Debuts On Finally Friday And The Opry For The Wood Box Heroes
Jun 01, 2023
Somebody seems to have thrown a big bag of fertilizer on bluegrass during the pandemic, because the talent pool has been growing like crazy ever since. We’ve seen Dan Tyminski, who thrilled us recently at a WMOT Wired In, assemble a striking new band. Half of them are also in East Nash Grass, a “local” band that’s stepping on to the national stage with a new album this month. All-woman Big Richard is stirring up a viral buzz. There’s also an exciting new band in Music City called Wood Box Heroes, and they’ll be part of a dynamic showcase of roots at lunch that we like to call Finally Friday.
As tends to happen, the Wood Box Heroes formed out of friendship among top flight musicians who know each other’s ways and tastes. That said, when Nashville songwriter/artist Josh Martin assembled a band for a run of dates in Michigan that required an acoustic vibe, none of them expected it would lead to the kind of chemistry that would compel them to change their plans, but it did. Martin’s a deep-voiced singer from eastern Kentucky with “bluegrass in his blood,” and he’s also had the classic Nashville experience of getting involved in commercial country music enough that he realized it wasn’t his aim. “I was longing for something a little more real” after Covid eased up, Martin told me by phone this week. “And this project I think has really been an extension of that.”
They’ve been hailed as a supergroup because of the pedigree of each player. Fiddler and singer Jenee Fleenor, profiled here in 2020, is the four-time reigning CMA Musician Of The Year, a top-tier veteran of major tours, and a crack songwriter with cuts by Dolly Parton, Kathy Mattea, and others. Matt Menefee won the Winfield Banjo Contest at age 17 and has become an in-demand artist who’s worked with Jerry Douglas, Mumford and Sons and Bruce Hornsby. His own bands have included Chessboxer and Cadillac Sky, so he’s got experience balancing the old-school and the out-there. Same with Seth Taylor, a mandolinist we saw blaze brightly with Mountain Heart and who’s been called on by Ricky Skaggs and the Opry House Band among others. Barry Bales, veteran of Alison Krauss & Union Station, holds down the bass.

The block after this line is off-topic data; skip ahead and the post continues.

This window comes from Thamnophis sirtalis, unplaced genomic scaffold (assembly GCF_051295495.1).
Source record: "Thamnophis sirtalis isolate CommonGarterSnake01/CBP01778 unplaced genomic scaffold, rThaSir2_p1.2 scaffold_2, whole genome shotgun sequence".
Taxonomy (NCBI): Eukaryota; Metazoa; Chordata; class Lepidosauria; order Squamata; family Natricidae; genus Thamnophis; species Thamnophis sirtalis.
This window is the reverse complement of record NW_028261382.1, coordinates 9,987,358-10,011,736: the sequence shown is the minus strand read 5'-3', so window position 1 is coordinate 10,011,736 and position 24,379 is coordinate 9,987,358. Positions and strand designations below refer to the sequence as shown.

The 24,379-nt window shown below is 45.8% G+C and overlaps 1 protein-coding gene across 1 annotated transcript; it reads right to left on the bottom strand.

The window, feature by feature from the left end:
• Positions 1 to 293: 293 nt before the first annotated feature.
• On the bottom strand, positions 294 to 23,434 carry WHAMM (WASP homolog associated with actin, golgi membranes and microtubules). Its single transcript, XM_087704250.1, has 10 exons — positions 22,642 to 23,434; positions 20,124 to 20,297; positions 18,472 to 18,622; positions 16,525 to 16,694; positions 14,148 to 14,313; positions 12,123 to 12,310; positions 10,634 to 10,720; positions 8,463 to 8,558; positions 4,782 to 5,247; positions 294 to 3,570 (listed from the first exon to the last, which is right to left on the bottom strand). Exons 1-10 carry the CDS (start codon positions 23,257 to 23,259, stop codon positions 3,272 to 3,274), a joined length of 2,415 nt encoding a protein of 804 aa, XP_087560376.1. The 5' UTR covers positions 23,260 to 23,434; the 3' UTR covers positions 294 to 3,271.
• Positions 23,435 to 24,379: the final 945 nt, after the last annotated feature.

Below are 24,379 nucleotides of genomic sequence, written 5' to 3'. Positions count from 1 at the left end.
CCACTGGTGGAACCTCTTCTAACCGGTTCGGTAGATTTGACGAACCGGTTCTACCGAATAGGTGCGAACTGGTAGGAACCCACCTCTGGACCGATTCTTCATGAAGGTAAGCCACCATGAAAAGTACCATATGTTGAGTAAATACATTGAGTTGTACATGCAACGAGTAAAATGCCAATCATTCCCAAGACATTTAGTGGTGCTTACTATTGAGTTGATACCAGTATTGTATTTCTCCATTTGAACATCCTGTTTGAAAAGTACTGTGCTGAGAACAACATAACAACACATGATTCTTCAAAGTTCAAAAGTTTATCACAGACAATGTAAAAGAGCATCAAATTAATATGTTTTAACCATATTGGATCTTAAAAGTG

The band kicked out a self-titled EP this Spring (we’ve been playing it on The Old Fashioned), and a full-length debut album is close to finished. At the same time, Martin told me the Wood Box Heroes are at their best on stage. “We all come from a picking background and love to do it,” he said. “And we just don't get to do it enough in the studio. We do some really crazy live versions of our songs. You'll see when it starts hittin’.” After they play Finally Friday at noon, the WBH makes its debut on the Grand Ole Opry on Saturday night.
Following along at 12:45 will be The One Eighties, a roots pop band from Raleigh, NC led by Autumn Brand and Daniel Cook. They were part of a really interesting outfit called New Reveille that didn’t survive the pandemic shutdown, and the current band name speaks to the hard pivot this musical pair made as they relaunched their sound. “We joke that it’s like a stew and we’re throwing in all our favorite stuff,” Cook told Raleigh magazine. “We have orchestral; we have synth pop influences; we have classic rock and psychedelic stuff we’re trying to work in.” They are getting set to release their debut album Minefields on the 18th of this month.
Wrapping the FF music at 1:30 will be William Matheney, a wiry, bespectacled beacon of power pop from Morgantown, WV. Like an angry (but reflective) young man from coal country, he swaggers with an electric guitar and pounces on his themes with passion and a sardonic edge, a feel that’s reminded some fans of early Elvis Costello. He’s followed up time with two bands - Southeast Engine and The Paranoid Style - with three solo albums, plus a fourth dropping this week called That Grand, Old Feeling on Hickman Holler/Thirty Tigers. An indepth review from Folk Radio UK calls it “the start of something big.”